Five men open up about what self-love means to them
Some of our favourite writers explore how they give themselves some much-needed TLC
Here's a mandate for loving yourself. This week we're encouraging men to get into the habit of dosing up some self love. Whether that's admiring their own beauty, exploring what feels good to them and why or finding out why they have crumbs in their beds, this is a week of self exploration, because you can't love anybody else if you don't love yourself...
Whether you're an introvert or an extrovert, have a huge group of friends or are more a one-on-one type of guy, there's one person you always end up winding a huuuge junk of precious time with: yourself. And as much as we can try to work on our relationships with others, that work begins at home. Cultivating self-love is a crucial part of improving our mental health and how we move through the world, making us more compassionate and kind while helping us to take things a little easier on ourselves.
No one person is the same, which is why no one person's version of self-love is the same. That's why we called up some of our favourite writers to talk all about how they practise softness and tenderness towards themselves, and what it means to them.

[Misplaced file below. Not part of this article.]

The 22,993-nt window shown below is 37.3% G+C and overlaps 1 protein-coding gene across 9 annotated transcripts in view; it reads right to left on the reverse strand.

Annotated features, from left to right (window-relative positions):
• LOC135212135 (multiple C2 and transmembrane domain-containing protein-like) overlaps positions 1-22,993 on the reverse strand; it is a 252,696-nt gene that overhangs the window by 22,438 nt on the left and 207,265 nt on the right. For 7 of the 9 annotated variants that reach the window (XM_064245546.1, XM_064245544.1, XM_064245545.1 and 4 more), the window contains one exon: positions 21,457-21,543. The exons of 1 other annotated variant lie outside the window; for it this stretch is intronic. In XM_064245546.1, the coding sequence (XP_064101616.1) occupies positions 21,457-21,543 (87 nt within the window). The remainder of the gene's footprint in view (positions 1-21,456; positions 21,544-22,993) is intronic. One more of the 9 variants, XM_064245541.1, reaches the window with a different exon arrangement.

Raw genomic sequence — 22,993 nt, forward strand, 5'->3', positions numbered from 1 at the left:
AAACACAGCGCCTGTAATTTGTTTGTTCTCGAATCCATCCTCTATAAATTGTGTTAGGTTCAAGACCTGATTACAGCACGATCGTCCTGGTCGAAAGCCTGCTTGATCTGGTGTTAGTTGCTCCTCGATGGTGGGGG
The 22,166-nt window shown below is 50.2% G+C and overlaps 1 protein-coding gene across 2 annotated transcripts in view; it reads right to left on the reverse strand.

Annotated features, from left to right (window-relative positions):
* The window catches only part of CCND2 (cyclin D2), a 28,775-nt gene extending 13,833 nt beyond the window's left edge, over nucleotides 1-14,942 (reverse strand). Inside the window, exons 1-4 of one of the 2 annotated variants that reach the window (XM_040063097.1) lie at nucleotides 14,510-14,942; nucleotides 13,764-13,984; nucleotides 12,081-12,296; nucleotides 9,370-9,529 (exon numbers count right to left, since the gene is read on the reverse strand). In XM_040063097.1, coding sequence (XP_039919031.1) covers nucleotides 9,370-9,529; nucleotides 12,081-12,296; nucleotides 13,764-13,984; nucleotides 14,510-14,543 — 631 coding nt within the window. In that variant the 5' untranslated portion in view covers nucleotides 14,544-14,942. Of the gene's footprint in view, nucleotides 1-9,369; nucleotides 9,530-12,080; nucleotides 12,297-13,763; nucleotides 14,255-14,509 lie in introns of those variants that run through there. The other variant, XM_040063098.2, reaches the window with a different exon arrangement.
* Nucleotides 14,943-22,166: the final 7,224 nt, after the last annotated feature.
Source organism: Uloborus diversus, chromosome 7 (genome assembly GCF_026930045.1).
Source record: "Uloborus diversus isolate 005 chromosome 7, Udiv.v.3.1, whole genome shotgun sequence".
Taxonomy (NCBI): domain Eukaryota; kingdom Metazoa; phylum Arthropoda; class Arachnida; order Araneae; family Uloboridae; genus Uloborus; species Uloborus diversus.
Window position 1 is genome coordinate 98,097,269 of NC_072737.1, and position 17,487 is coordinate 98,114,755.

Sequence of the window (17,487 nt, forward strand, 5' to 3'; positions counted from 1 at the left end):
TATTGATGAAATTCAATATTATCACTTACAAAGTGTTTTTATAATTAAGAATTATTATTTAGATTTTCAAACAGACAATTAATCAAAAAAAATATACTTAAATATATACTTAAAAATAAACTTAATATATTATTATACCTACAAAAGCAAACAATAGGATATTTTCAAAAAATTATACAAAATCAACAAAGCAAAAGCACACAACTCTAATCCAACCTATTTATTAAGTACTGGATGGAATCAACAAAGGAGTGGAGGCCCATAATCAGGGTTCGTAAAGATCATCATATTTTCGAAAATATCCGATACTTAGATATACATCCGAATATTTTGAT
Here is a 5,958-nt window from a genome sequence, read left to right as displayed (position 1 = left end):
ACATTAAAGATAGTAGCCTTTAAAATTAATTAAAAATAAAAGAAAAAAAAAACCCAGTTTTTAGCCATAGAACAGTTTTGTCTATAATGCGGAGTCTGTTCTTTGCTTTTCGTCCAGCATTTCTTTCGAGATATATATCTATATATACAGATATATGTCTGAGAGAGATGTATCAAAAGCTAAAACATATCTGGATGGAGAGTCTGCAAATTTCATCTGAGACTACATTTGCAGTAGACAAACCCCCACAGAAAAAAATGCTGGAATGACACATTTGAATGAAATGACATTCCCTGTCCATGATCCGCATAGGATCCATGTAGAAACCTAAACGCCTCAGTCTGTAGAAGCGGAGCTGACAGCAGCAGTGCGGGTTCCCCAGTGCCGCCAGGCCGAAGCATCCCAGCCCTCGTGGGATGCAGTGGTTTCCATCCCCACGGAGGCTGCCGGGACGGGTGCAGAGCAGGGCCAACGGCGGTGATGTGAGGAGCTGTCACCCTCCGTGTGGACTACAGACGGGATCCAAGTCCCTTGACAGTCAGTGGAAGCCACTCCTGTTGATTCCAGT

"Self-love can be expressed through style"
"While some might see my deep adoration of fashion and sneakers as a materialistic obsession shrouded in nothing but vanity, for me, it's self-love and self-acceptance, in its purest form. Around fifteen years ago, I would dress myself in nothing but black to blend into the shadows and hide my insecurities. I was in a dark place — both in a physical sense and an emotional one — and being a first-generation immigrant, as well as a man, I was always told to stiffen up my upper lip and keep my feelings hidden away from view.
As I started to get into fashion and trainers, I realised that it was actually okay to add colour to my everyday outfits and experiment with jewellery and accessories. Immediately, I began playing around with splashes of baby pink and neon green. Not only did this brighten up my wardrobe and sneaker collection significantly, it also added a dash of vibrancy to my mental well-being as well. It allowed me to feel a lot more confident in my own skin, and it helped me to take bolder steps, not just in my sense of style, but in all areas of my life. While I have to admit that I’m still learning to open up verbally, I can now unashamedly express my emotions through my own personal aesthetic. Just remember: Every single piece that you put on is what makes you the special and unique individual that you are, and you should never have to change for anyone else."
Words by Adam Cheung
"To me, self love is time for creative fulfilment"